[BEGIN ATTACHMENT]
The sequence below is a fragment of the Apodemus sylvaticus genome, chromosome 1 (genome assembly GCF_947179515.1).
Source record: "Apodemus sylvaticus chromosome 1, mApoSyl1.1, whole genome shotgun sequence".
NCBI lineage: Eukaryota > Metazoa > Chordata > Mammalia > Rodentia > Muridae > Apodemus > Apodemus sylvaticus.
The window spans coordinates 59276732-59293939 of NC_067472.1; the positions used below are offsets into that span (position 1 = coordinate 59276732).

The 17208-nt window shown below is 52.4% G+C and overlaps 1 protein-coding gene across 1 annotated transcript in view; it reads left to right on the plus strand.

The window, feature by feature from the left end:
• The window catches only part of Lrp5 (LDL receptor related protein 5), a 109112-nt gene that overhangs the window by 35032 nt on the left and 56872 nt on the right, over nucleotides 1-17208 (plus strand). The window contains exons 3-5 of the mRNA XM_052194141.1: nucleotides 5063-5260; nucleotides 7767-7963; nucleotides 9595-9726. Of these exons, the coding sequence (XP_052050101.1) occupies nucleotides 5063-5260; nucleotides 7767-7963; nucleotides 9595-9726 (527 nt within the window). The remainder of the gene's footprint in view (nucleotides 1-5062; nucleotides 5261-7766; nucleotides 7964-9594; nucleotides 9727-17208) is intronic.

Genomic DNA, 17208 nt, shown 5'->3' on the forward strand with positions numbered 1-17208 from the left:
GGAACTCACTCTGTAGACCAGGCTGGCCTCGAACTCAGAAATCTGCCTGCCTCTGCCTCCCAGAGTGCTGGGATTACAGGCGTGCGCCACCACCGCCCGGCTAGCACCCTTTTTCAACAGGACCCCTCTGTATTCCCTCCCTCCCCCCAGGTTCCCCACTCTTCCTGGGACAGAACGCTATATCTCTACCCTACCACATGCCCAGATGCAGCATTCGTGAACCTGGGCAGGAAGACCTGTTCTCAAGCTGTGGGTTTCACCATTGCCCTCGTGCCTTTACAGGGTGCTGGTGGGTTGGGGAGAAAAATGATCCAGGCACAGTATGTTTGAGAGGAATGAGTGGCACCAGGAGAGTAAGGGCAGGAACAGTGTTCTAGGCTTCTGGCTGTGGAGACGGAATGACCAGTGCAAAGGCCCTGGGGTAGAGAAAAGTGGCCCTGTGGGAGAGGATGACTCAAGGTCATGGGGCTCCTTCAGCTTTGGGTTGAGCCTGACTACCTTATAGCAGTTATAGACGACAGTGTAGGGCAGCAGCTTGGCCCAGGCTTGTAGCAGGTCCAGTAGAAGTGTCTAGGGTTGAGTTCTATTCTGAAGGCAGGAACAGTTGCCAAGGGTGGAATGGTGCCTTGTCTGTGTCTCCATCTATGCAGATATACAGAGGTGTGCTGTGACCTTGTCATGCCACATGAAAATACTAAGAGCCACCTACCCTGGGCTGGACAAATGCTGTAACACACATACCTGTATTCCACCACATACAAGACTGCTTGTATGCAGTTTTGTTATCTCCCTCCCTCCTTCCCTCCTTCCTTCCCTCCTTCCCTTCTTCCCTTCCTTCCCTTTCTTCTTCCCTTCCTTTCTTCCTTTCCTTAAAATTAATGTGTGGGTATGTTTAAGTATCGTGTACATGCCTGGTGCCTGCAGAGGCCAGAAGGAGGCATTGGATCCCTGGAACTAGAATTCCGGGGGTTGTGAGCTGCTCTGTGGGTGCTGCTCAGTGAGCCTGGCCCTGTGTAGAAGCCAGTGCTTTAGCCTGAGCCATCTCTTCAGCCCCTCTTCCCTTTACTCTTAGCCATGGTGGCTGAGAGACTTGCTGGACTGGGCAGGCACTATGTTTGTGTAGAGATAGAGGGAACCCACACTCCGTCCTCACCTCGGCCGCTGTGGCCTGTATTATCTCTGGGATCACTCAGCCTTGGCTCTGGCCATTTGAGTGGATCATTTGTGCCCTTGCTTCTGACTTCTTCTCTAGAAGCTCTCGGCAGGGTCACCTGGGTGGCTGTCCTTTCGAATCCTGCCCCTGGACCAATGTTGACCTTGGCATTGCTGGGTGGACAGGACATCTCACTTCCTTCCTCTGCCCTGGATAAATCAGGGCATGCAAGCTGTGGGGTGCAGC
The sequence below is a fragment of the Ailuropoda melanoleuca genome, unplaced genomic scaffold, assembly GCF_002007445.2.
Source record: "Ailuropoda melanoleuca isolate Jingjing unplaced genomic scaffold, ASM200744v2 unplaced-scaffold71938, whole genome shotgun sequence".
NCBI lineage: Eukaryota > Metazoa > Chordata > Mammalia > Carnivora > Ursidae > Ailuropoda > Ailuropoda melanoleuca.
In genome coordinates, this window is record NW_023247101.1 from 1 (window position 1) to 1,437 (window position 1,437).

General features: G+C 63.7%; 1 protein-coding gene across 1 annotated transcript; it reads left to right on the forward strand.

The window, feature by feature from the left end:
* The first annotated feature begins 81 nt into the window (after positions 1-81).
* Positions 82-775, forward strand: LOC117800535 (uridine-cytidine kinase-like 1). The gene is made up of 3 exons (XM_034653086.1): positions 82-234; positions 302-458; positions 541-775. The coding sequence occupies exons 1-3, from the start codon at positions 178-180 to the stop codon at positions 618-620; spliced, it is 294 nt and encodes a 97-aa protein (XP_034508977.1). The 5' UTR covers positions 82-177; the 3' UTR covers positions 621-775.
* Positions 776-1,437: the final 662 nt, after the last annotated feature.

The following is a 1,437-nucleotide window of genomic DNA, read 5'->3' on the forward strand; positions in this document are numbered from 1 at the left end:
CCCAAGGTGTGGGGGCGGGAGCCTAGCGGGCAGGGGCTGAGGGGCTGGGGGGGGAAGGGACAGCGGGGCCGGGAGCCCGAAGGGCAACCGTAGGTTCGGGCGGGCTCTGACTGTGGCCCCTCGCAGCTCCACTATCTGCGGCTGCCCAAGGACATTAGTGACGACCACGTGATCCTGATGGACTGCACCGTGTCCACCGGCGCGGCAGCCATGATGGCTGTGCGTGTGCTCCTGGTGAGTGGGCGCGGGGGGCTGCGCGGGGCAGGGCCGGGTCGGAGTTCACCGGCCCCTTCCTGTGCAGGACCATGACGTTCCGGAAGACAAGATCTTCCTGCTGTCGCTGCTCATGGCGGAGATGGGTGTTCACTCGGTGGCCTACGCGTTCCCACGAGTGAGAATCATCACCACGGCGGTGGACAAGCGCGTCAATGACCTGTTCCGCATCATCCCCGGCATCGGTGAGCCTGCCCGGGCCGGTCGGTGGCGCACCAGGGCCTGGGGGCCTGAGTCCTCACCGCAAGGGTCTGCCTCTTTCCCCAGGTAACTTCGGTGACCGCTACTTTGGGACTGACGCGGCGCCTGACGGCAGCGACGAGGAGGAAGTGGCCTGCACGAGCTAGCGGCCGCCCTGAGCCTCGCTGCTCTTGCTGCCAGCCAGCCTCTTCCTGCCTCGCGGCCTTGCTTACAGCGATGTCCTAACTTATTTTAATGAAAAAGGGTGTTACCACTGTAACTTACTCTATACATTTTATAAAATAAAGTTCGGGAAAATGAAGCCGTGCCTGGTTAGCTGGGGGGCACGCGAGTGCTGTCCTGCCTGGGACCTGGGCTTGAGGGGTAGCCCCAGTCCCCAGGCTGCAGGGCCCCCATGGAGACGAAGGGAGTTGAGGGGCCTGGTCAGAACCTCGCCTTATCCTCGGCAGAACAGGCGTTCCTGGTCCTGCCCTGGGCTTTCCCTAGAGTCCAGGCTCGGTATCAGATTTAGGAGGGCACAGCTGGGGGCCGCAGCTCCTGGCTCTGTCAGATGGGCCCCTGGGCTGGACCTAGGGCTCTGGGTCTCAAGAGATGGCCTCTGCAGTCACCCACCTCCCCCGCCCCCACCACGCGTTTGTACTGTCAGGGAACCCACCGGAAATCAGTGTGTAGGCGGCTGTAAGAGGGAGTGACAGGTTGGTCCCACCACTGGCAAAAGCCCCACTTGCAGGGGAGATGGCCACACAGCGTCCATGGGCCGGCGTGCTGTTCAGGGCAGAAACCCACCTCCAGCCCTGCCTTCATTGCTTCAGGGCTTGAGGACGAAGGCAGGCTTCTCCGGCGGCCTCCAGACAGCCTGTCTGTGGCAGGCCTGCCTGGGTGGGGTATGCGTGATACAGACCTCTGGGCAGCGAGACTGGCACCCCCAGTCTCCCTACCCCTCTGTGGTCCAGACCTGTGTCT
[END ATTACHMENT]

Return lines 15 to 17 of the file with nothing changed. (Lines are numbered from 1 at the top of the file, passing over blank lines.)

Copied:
The window, feature by feature from the left end:
* The first annotated feature begins 81 nt into the window (after positions 1-81).
* Positions 82-775, forward strand: LOC117800535 (uridine-cytidine kinase-like 1). The gene is made up of 3 exons (XM_034653086.1): positions 82-234; positions 302-458; positions 541-775. The coding sequence occupies exons 1-3, from the start codon at positions 178-180 to the stop codon at positions 618-620; spliced, it is 294 nt and encodes a 97-aa protein (XP_034508977.1). The 5' UTR covers positions 82-177; the 3' UTR covers positions 621-775.